writer, performer, musician, wine drinker

Monthly Archives: January 2019

(Not Quite) All About the Bass: A Sonic Journey into the Nether Regions


Image result for bass

Not that kind, obvs!

I’ve been thinking a lot about drums and bass recently. Almost always the last thing I put in any track I’m creating, they should, of course, be pretty much the first thing. I mean, the rhythm section, right?

There’s a very good series on BBC4 just finished called ‘Guitar, Drum and Bass’ which covers all three instrumental elements of most popular music setups: you can catch it on iPlayer if you’ve missed it.

In it, Tina Weymouth (bass) Stewart Copeland (drums) and Lenny Kaye (guitar) trace their instruments’ history, from early blues and jazz right through to the present. They’re all good, but my favourite was Tina, who as Talking Heads’ bassist has probably had a few musical styles thrown at her over the decades!

I’m not quite sure why bass has been so neglected in my music making. I suppose we all have slightly different hearing ranges, and it may be that mine is tipped towards the treble end. In any event, the Tina Weymouth episode inspired me to experimentation on a track I’d had half-done for some time. In particular, a section on 90s DJs, and their search for ever more profound bass sounds got me twiddling about with the available knobs on my music editing software (of which, as I’d just shelled for the Pro Edition of Mixcraft 9, there are several).

Firstly, I used the Korg synth to record a really basic bass part, as low as I could go on the keyboard. Then, using Mixcraft, I duplicated it, then dropped the second track an octave – or twelve semitones, something I should have known without looking up. That sounded … interesting: basically, I now had a bass part that would have my left hand hanging off the end of the keyboard for most of the notes. And then I thought, how low can you go?

Third track, another octave down. You could still hear it, but it was WAYYY low, growling away to itself. I imagined swimming ever lower and lower, down into the sonic nether regions, beyond the range of the human ear where Beelzebub and his minions lurked, sending messages to the unwary through the sub-bass demonosphere.

Pleased with myself, I got as far as finalising the track with all three octaves of bass on it, growling away underneath the song. I was going to put it up on Soundcloud.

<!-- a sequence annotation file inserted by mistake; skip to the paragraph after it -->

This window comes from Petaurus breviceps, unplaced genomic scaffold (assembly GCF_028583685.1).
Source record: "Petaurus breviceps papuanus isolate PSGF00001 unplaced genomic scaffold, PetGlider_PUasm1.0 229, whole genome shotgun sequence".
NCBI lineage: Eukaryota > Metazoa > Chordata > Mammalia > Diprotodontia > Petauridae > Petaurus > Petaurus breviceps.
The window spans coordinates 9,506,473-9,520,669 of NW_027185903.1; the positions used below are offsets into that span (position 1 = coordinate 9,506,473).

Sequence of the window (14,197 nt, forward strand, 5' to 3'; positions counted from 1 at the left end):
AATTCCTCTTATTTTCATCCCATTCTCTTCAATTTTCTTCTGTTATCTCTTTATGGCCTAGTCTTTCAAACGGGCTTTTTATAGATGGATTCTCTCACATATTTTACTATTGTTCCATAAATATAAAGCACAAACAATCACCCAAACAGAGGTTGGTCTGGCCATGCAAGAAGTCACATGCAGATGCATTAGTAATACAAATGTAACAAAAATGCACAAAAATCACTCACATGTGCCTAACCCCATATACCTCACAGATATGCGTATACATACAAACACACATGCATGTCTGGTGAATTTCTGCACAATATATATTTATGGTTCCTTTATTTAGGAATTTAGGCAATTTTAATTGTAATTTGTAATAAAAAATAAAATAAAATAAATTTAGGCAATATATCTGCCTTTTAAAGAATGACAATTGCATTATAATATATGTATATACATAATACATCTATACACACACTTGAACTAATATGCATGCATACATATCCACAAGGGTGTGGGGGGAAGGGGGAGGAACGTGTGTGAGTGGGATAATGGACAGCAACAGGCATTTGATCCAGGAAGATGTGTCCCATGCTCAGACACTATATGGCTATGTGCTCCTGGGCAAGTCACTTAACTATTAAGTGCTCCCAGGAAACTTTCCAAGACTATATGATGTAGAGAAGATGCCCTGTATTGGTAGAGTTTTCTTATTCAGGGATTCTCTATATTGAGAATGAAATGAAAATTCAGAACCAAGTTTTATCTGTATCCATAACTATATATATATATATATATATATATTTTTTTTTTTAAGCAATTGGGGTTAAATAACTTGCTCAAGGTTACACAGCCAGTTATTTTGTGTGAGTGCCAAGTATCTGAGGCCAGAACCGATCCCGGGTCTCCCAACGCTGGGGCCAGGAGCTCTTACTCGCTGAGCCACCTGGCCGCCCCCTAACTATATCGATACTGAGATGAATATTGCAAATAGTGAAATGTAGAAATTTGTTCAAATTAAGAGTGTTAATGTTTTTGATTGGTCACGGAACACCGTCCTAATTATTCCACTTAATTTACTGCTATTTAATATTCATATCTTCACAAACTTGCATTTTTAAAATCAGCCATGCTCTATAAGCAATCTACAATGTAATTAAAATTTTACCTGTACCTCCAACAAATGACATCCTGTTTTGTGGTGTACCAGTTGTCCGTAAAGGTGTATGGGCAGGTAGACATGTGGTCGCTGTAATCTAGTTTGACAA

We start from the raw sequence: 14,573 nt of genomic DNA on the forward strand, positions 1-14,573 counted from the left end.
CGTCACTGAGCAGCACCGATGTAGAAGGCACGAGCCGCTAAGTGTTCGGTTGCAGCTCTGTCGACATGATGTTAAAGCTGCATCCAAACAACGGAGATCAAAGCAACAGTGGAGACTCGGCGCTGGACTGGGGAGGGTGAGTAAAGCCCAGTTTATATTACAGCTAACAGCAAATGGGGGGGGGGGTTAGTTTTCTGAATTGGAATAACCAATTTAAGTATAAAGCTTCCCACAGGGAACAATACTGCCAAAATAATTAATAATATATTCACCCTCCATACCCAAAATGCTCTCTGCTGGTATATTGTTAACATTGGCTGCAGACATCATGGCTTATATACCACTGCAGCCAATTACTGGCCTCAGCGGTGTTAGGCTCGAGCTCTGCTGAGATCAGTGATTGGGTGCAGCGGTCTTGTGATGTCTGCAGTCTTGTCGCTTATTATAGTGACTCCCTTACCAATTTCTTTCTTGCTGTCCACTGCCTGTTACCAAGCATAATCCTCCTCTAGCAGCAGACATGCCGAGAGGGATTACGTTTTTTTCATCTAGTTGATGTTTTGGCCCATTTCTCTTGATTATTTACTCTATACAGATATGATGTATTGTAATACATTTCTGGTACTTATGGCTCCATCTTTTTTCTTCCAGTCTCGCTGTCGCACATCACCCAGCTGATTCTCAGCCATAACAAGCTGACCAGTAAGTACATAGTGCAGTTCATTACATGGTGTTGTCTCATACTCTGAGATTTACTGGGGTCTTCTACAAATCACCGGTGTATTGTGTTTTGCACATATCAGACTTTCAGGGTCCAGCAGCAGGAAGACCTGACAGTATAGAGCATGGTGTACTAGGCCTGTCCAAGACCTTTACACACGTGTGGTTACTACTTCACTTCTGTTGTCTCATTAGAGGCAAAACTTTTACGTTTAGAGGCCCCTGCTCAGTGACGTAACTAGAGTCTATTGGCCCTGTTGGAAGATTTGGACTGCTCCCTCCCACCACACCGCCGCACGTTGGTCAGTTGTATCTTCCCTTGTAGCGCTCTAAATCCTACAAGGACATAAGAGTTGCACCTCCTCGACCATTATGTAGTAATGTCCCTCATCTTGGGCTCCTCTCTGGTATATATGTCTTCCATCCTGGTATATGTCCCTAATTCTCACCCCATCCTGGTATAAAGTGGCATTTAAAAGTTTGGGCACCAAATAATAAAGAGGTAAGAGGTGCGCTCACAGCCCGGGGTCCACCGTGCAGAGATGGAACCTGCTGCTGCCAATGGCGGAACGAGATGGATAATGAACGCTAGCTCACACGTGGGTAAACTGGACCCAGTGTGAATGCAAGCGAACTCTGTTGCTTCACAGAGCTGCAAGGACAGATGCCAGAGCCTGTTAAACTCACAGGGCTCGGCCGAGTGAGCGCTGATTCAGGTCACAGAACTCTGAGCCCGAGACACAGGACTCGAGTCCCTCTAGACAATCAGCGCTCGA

Then next day I decided it didn’t work, cut the two lower tracks and stuck it up with the ‘normal’ bass. Hey ho. Perhaps one day I’ll dive towards the nether regions once more, torch in hand, but not on this song!

(The track itself, by the way, is one of a number of contenders for my next album, Otto’s Biography. It’s not in yet, so any feedback gratefully accepted)



















Down below here are only the demons of advertising



In search of the perfect Haggis wine: the never ending quest

Tonight is Burns night, when Scots and Scotophiles – or even just Burnsophiles – celebrate the poet’s birthday by eating something very specific: a haggis.

The excuse for this is that the dude wrote a poem about it, extolling its virtues over all that fancy foreign muck. It’s also, of course, an excellent excuse (as if we Scots, according to stereotype, needed one) for a piss up, generally featuring lashings of that other Scottish staple, whisky.

Well, I’ve got some conflicted views about Burns, and whisky for that matter. Probably a case of overexposure to both at a relatively young age. However, I’ve got real unconditional love for haggis: and I’ve always been on the look out for the perfect red wine (which, by the way, Rabbie was just as keen on as uisge beatha, as they say in the Gaelic) to accompany our national dish.

This isn’t completely straightforward. Haggis, for those of you who haven’t had the pleasure, is a combination of various of the, er, lesser eaten bits of a sheep, spices, suet, and oatmeal – not something that finds its equivalent in many wine making countries. However, that doesn’t stop me pursuing this quest relentlessly, and tonight will be no exception:

Image result for sainsbury's zweigelt wine

First up, a Sainsbury’s Austrian wine we opened on Tuesday and have had vacuvin’d since: part of their Taste the Difference range, this Zweigelt wine has a quid off at the moment, which brings it down to £8.

Like many people, I was put off Austrian wine by the diethylene glycol scandal in the 80s, when several of their producers were caught adding what amounted to antifreeze to their wines – I can’t remember why, now. However, be put off no more: this is a belter!

We first came across the Zweigelt grape in neighbouring Hungary, a couple of years ago, on a fantastic wine-tasting trip my sister inveigled us into. It’s a really good combination of fruit and heft, and you should totally give it a try.

However, there’s only half a bottle of that left. What else should be put up against the aforesaid haggis, served in our house with tatties (Charlottes in our case, although it should probably be some floury Ayrshires traditionally) and carrots (as opposed to the more conventional turnips, or swede).